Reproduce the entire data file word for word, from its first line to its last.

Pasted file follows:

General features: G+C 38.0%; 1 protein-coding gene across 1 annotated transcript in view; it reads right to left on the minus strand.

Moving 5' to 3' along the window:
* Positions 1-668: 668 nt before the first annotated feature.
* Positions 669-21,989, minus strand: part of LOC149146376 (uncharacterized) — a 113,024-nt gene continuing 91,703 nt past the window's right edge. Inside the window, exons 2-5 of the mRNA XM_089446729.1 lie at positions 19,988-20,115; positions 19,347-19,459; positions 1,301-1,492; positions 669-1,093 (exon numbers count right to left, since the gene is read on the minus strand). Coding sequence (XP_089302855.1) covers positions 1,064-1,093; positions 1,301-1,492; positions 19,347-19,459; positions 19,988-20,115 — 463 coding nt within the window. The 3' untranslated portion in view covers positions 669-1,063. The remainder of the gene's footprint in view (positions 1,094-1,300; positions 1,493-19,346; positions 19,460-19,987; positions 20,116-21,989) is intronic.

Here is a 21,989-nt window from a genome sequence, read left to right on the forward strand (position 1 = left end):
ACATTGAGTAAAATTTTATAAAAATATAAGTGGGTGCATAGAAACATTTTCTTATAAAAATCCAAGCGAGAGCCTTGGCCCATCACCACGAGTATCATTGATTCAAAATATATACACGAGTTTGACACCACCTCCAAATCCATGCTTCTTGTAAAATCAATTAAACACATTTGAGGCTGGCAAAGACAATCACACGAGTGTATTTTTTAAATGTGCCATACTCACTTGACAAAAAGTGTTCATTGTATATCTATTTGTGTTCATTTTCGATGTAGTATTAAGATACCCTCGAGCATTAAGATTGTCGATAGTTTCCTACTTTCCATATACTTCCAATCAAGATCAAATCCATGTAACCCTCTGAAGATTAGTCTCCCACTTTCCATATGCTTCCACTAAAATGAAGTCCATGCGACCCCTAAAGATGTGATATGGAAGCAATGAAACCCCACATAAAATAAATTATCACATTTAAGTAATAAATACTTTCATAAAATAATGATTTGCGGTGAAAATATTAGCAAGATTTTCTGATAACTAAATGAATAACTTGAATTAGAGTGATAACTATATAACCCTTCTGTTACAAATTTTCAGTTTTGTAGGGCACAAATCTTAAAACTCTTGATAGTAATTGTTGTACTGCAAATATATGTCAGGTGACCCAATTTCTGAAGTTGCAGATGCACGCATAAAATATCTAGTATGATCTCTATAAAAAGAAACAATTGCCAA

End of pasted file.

General features: G+C 38.0%; 1 protein-coding gene across 1 annotated transcript in view; it reads right to left on the minus strand.

Moving 5' to 3' along the window:
* Positions 1-668: 668 nt before the first annotated feature.
* Positions 669-21,989, minus strand: part of LOC149146376 (uncharacterized) — a 113,024-nt gene continuing 91,703 nt past the window's right edge. Inside the window, exons 2-5 of the mRNA XM_089446729.1 lie at positions 19,988-20,115; positions 19,347-19,459; positions 1,301-1,492; positions 669-1,093 (exon numbers count right to left, since the gene is read on the minus strand). Coding sequence (XP_089302855.1) covers positions 1,064-1,093; positions 1,301-1,492; positions 19,347-19,459; positions 19,988-20,115 — 463 coding nt within the window. The 3' untranslated portion in view covers positions 669-1,063. The remainder of the gene's footprint in view (positions 1,094-1,300; positions 1,493-19,346; positions 19,460-19,987; positions 20,116-21,989) is intronic.

Here is a 21,989-nt window from a genome sequence, read left to right on the forward strand (position 1 = left end):
ACATTGAGTAAAATTTTATAAAAATATAAGTGGGTGCATAGAAACATTTTCTTATAAAAATCCAAGCGAGAGCCTTGGCCCATCACCACGAGTATCATTGATTCAAAATATATACACGAGTTTGACACCACCTCCAAATCCATGCTTCTTGTAAAATCAATTAAACACATTTGAGGCTGGCAAAGACAATCACACGAGTGTATTTTTTAAATGTGCCATACTCACTTGACAAAAAGTGTTCATTGTATATCTATTTGTGTTCATTTTCGATGTAGTATTAAGATACCCTCGAGCATTAAGATTGTCGATAGTTTCCTACTTTCCATATACTTCCAATCAAGATCAAATCCATGTAACCCTCTGAAGATTAGTCTCCCACTTTCCATATGCTTCCACTAAAATGAAGTCCATGCGACCCCTAAAGATGTGATATGGAAGCAATGAAACCCCACATAAAATAAATTATCACATTTAAGTAATAAATACTTTCATAAAATAATGATTTGCGGTGAAAATATTAGCAAGATTTTCTGATAACTAAATGAATAACTTGAATTAGAGTGATAACTATATAACCCTTCTGTTACAAATTTTCAGTTTTGTAGGGCACAAATCTTAAAACTCTTGATAGTAATTGTTGTACTGCAAATATATGTCAGGTGACCCAATTTCTGAAGTTGCAGATGCACGCATAAAATATCTAGTATGATCTCTATAAAAAGAAACAATTGCCAA